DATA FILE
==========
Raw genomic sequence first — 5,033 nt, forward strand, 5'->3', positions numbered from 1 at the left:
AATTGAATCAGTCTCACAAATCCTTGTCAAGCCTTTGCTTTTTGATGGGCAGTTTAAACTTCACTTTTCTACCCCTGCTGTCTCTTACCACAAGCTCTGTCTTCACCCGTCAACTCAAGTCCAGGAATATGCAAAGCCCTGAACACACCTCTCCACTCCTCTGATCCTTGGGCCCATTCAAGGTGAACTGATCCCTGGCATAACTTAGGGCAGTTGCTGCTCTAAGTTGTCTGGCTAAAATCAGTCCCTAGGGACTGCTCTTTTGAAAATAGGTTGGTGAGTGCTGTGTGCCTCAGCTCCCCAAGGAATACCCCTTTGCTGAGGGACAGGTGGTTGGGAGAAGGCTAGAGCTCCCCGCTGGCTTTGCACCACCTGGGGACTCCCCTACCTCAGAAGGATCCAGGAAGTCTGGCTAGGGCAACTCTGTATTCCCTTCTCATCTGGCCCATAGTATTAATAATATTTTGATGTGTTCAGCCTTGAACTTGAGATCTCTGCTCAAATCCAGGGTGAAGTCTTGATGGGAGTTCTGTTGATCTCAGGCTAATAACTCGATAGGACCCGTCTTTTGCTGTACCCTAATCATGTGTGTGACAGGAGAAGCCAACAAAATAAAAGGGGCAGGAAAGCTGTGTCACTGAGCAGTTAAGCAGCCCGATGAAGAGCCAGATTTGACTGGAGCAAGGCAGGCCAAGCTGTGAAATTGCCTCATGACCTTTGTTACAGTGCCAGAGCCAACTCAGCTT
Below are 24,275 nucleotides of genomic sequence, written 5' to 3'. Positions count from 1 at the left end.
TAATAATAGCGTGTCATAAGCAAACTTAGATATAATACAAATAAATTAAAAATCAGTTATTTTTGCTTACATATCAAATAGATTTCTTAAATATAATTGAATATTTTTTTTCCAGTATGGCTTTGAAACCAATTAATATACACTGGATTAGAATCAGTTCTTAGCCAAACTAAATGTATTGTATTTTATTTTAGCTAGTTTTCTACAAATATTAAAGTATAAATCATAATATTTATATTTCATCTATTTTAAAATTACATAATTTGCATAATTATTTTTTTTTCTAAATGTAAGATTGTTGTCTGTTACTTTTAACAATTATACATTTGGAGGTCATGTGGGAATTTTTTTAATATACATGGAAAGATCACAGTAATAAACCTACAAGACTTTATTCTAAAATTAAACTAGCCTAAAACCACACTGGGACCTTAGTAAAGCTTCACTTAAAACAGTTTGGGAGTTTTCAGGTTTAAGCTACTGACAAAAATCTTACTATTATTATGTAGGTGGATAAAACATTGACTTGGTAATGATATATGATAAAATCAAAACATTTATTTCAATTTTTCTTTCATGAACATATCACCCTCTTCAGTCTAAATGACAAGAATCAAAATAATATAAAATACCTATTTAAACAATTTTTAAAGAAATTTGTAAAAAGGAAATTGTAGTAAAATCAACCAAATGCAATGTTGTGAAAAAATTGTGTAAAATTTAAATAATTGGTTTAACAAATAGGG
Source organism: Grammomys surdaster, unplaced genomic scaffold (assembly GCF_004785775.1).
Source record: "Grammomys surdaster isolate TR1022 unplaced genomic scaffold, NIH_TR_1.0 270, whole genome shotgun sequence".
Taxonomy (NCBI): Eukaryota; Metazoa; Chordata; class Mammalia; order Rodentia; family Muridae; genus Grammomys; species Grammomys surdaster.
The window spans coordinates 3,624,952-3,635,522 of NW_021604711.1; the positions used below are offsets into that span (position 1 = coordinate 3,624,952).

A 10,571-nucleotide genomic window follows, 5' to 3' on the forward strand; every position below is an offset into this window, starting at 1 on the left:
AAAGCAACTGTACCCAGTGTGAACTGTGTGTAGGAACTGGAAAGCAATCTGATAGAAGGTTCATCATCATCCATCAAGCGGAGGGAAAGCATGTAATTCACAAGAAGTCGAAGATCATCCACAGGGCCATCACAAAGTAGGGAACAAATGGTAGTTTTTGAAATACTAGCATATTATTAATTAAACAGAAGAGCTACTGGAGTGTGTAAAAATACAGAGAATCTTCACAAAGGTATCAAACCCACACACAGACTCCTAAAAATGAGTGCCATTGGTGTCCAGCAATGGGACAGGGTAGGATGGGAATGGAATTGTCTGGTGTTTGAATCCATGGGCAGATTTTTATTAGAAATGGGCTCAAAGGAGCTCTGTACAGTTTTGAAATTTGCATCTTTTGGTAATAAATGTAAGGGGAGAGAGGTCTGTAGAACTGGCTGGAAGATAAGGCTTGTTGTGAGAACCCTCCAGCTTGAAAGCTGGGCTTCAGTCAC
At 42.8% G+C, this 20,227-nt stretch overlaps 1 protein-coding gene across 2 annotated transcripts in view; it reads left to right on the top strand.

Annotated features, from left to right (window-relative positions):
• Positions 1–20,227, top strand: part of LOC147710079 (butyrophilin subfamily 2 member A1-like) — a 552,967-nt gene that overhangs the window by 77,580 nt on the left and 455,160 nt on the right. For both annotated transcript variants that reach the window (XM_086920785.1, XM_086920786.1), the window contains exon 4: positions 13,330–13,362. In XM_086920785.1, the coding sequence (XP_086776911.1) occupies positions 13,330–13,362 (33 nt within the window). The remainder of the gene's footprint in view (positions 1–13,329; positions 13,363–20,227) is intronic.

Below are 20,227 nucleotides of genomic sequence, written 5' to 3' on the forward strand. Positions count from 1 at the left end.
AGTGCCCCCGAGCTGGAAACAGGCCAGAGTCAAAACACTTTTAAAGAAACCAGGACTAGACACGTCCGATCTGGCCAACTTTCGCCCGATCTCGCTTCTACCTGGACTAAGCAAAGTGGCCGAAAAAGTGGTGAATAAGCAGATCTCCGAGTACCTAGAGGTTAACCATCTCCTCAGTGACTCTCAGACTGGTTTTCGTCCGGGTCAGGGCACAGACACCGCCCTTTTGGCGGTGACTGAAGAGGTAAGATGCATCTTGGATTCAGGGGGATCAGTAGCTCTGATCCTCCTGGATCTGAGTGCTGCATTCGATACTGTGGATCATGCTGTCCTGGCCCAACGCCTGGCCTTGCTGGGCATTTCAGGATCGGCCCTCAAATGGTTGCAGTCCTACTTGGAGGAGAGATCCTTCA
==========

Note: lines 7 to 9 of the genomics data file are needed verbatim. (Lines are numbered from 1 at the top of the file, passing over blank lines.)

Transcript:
Taxonomy (NCBI): Eukaryota; Metazoa; Chordata; class Mammalia; order Rodentia; family Muridae; genus Grammomys; species Grammomys surdaster.
The window spans coordinates 3,624,952-3,635,522 of NW_021604711.1; the positions used below are offsets into that span (position 1 = coordinate 3,624,952).

A 10,571-nucleotide genomic window follows, 5' to 3' on the forward strand; every position below is an offset into this window, starting at 1 on the left: